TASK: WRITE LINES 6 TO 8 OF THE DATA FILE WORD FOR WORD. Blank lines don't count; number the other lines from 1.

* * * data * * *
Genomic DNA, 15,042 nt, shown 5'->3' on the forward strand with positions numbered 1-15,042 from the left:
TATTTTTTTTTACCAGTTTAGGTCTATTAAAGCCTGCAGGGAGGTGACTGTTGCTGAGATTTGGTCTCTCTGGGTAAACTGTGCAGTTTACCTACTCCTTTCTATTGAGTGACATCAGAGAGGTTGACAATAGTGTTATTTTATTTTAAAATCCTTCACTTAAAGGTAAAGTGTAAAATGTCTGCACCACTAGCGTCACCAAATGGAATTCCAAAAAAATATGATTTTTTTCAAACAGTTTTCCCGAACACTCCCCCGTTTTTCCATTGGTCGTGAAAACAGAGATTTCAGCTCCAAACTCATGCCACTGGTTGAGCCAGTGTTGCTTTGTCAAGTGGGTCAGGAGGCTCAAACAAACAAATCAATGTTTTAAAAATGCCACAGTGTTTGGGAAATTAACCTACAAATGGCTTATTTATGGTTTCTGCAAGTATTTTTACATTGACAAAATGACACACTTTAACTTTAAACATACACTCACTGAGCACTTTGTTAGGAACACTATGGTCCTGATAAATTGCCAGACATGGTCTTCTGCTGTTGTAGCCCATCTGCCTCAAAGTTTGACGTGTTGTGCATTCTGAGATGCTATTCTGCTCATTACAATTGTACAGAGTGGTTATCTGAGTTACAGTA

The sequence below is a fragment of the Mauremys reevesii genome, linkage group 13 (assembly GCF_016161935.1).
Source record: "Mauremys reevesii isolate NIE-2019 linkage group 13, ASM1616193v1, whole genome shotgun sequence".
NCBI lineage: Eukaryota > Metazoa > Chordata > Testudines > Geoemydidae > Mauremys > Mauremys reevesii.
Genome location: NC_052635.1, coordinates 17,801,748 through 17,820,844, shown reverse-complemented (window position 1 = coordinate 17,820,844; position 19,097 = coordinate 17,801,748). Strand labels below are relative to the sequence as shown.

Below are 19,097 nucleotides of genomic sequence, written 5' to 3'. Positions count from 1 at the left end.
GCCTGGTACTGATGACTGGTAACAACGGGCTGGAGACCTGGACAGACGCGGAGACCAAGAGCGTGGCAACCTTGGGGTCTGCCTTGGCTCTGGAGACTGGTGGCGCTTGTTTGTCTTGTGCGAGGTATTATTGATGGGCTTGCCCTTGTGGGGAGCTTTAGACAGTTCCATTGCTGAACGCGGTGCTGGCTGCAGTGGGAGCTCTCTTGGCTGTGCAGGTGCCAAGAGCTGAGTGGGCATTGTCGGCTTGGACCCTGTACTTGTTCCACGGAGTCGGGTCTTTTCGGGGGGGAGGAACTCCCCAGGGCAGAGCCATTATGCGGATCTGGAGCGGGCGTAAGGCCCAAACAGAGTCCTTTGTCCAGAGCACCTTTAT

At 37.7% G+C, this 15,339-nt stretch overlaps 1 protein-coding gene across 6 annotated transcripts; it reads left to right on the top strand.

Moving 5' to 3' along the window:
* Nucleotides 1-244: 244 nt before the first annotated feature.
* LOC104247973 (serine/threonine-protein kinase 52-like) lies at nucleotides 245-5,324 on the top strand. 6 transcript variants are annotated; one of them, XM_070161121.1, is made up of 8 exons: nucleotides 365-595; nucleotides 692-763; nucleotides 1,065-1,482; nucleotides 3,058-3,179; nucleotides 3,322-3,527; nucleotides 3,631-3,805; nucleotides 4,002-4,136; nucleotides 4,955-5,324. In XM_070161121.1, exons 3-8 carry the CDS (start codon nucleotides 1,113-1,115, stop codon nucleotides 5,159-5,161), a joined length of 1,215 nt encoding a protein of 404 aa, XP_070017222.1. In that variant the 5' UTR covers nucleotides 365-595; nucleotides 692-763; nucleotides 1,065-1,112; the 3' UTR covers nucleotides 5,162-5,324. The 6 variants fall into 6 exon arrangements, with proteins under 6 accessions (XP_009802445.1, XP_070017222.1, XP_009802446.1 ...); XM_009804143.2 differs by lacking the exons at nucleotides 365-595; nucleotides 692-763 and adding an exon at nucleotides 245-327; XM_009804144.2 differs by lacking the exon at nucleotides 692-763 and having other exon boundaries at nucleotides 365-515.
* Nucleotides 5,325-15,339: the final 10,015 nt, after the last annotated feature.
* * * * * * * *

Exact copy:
Genome location: NC_052635.1, coordinates 17,801,748 through 17,820,844, shown reverse-complemented (window position 1 = coordinate 17,820,844; position 19,097 = coordinate 17,801,748). Strand labels below are relative to the sequence as shown.

Below are 19,097 nucleotides of genomic sequence, written 5' to 3'. Positions count from 1 at the left end.
GCCTGGTACTGATGACTGGTAACAACGGGCTGGAGACCTGGACAGACGCGGAGACCAAGAGCGTGGCAACCTTGGGGTCTGCCTTGGCTCTGGAGACTGGTGGCGCTTGTTTGTCTTGTGCGAGGTATTATTGATGGGCTTGCCCTTGTGGGGAGCTTTAGACAGTTCCATTGCTGAACGCGGTGCTGGCTGCAGTGGGAGCTCTCTTGGCTGTGCAGGTGCCAAGAGCTGAGTGGGCATTGTCGGCTTGGACCCTGTACTTGTTCCACGGAGTCGGGTCTTTTCGGGGGGGAGGAACTCCCCAGGGCAGAGCCATTATGCGGATCTGGAGCGGGCGTAAGGCCCAAACAGAGTCCTTTGTCCAGAGCACCTTTAT